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WSJ. Magazine’s Exclusive First Look at Équilibre d’Hermès Collection

Fashion brand Hermès and British industrial designer Jasper Morrison team up for Équilibre d’Hermès collection

Équilibre d’Hermès
Photography © Romain Laprade for WSJ. Magazine

WSJ. Magazine offers an exclusive first look at Équilibre d’Hermès collection in their October 2020 edition. British industrial designer Jasper Morrison and fashion house Hermès collaborated on a three piece collection Equilibre D’Hermès, that was inspired by Jasper’s ‘La Tourette’ chair made in 1997. The collection features a table, a chair and an armchair.

Morrison was in his late 30s and living in London when he was contacted by the monastery of Sainte-Marie de La Tourette, a community of Dominican monks living in hilltop seclusion near Lyon, France. The brothers needed dining chairs for their refectory. Could Morrison help? He was already up to speed on the building: La Tourette is a modernist masterwork, designed by Le Corbusier in 1953 and completed in 1960. A fortress in cast concrete and glittering colored glass, it speaks of solitude, reflection, humility and, above all, containment—even at mealtimes.

Morrison spent a day and a night at La Tourette, taking in the atmosphere and being wined and dined by a few brothers at a restaurant down the hill. “We drank a lot, we ate a lot,” he remembers. “We ended up drinking five different cognacs in some sort of altitude test—could you taste the difference given the high elevation, that sort of thing.” Later, as they repaired to the chapel for some music, Morrison looked down at the wooden pews and their sled-style runners, which extended past the back legs and prevented them from tipping over. “The benches seemed to be kneeling,” he says. “And that’s where I started with the design. Maybe the brothers are well enough behaved not to fall off the back.”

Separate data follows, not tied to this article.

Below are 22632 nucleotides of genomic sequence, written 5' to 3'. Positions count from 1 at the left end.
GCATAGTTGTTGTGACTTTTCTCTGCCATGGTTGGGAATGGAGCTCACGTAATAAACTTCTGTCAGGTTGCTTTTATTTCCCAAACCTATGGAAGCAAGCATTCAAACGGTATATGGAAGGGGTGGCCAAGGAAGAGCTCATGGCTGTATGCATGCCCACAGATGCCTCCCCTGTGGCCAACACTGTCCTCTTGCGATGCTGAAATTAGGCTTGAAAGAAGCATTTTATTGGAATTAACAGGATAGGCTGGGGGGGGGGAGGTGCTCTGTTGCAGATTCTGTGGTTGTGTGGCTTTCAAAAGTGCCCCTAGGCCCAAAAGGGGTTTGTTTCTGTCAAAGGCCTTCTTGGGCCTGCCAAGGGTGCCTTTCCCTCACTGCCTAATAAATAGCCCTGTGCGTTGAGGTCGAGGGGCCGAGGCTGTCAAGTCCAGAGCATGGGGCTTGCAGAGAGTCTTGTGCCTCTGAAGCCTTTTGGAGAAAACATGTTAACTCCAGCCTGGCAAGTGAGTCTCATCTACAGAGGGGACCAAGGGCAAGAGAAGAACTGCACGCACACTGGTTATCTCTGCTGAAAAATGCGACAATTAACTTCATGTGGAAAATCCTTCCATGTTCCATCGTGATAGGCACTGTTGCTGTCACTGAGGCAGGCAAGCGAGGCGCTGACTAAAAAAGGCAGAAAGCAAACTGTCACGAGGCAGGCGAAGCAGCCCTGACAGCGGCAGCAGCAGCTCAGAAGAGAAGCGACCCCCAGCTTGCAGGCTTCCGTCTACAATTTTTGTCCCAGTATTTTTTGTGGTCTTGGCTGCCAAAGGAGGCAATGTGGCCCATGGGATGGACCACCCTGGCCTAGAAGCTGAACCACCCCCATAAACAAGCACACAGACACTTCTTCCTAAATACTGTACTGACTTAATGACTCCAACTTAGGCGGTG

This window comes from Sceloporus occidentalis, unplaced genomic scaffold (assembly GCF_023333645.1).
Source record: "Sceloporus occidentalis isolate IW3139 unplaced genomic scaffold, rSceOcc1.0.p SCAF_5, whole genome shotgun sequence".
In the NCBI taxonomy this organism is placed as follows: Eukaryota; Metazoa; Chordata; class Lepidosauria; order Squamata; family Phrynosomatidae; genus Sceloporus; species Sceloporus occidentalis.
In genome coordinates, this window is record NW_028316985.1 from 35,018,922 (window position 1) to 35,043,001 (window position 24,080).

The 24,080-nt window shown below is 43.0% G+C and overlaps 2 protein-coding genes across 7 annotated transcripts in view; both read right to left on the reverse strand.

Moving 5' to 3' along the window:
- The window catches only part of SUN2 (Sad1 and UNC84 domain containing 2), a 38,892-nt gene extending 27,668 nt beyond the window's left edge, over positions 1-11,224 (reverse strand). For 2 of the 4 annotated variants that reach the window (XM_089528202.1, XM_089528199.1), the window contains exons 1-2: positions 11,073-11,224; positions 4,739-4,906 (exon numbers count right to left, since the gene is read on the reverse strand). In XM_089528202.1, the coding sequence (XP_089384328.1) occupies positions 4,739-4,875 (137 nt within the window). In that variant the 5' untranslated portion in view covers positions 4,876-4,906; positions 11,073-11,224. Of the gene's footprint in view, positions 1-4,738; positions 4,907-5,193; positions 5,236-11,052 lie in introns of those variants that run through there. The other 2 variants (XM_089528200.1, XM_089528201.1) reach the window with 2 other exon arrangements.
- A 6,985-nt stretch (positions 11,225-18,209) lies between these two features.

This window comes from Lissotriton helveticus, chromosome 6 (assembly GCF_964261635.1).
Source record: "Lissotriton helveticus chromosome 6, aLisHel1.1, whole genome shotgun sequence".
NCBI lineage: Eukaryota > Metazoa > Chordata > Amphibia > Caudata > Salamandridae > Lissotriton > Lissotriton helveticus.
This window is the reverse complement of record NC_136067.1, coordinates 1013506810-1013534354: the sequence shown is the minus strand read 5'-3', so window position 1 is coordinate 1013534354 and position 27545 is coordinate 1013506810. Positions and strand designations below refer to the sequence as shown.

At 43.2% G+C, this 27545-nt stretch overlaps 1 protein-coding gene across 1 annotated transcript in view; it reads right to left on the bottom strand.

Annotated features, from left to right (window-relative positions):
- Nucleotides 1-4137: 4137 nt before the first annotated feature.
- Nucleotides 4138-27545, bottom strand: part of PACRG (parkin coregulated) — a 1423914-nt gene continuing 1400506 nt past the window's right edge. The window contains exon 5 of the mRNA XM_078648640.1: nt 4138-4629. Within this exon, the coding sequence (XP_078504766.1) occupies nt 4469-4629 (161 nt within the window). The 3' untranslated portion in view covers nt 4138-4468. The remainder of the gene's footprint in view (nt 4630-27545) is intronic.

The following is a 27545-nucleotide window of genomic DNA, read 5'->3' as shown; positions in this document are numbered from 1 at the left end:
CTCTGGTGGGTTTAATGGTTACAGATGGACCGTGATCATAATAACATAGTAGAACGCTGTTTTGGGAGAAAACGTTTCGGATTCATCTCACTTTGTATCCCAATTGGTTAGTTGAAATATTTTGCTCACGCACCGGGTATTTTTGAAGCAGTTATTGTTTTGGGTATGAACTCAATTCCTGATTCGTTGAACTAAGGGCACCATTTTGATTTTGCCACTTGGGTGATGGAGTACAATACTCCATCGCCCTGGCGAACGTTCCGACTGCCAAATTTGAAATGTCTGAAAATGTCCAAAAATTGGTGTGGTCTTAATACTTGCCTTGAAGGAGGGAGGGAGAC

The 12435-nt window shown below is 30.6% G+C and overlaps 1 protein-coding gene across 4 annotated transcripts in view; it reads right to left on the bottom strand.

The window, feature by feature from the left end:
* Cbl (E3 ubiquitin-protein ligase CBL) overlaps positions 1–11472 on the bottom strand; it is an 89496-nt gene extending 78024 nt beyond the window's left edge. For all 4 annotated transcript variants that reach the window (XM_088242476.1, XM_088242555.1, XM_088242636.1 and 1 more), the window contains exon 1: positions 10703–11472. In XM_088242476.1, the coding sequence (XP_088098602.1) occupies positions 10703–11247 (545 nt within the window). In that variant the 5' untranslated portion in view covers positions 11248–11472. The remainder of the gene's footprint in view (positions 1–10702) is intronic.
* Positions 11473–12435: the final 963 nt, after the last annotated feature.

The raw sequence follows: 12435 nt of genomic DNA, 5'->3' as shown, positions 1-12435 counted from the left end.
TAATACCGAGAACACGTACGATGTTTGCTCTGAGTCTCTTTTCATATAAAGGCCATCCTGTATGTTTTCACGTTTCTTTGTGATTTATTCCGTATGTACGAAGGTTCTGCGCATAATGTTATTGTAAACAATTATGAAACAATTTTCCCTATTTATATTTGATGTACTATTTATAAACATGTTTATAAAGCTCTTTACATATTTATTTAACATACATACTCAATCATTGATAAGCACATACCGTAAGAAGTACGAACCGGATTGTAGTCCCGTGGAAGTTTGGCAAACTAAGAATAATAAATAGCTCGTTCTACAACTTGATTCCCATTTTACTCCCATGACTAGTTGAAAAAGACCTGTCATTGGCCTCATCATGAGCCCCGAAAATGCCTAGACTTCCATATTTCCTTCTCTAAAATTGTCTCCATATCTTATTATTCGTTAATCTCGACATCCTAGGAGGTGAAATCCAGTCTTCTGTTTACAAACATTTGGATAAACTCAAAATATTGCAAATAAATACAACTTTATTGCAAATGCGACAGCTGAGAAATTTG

Équilibre d’Hermès
Photography © Romain Laprade for WSJ. Magazine

Morrison’s sturdy wood chair with sled-style feet won the competition. (“It turned out I was the only one who actually went to the monastery,” he says.) Conventional in some ways, it was exceptional in others—for one thing, there were almost no right angles. When seen from the side, the legs form a trapezoid that is slightly wider at the seat and narrower where it meets the floor, putting all the emphasis on the runners. A French woodworker made just 120 of them—Morrison didn’t even get one—and they are still in use at the monastery.

Morrison made multiple improvements to La Tourette, refining the detailing and improving its overall ease, which meant replacing the slatted seat and back with oak elegantly routed out, like lines of script in a notebook, to lighten its character. Once the new language had been established, he developed a matching dining table and an armchair with a leather seat pad, in a nod to the chair’s new patrimony.

Though Morrison isn’t one to look to the heavens for inspiration – ‘I don’t think any idea of mine has ever come that way, from the clouds,’ he says – he allows that the design of La Tourette has reached its natural conclusion: ‘There’s a crossbar that funnily enough forms a kind of H.’” – from WSJ. Magazine’s October 2020 Issue, on newsstands October 17th.

Photography: Romain Laprade for WSJ. Magazine –

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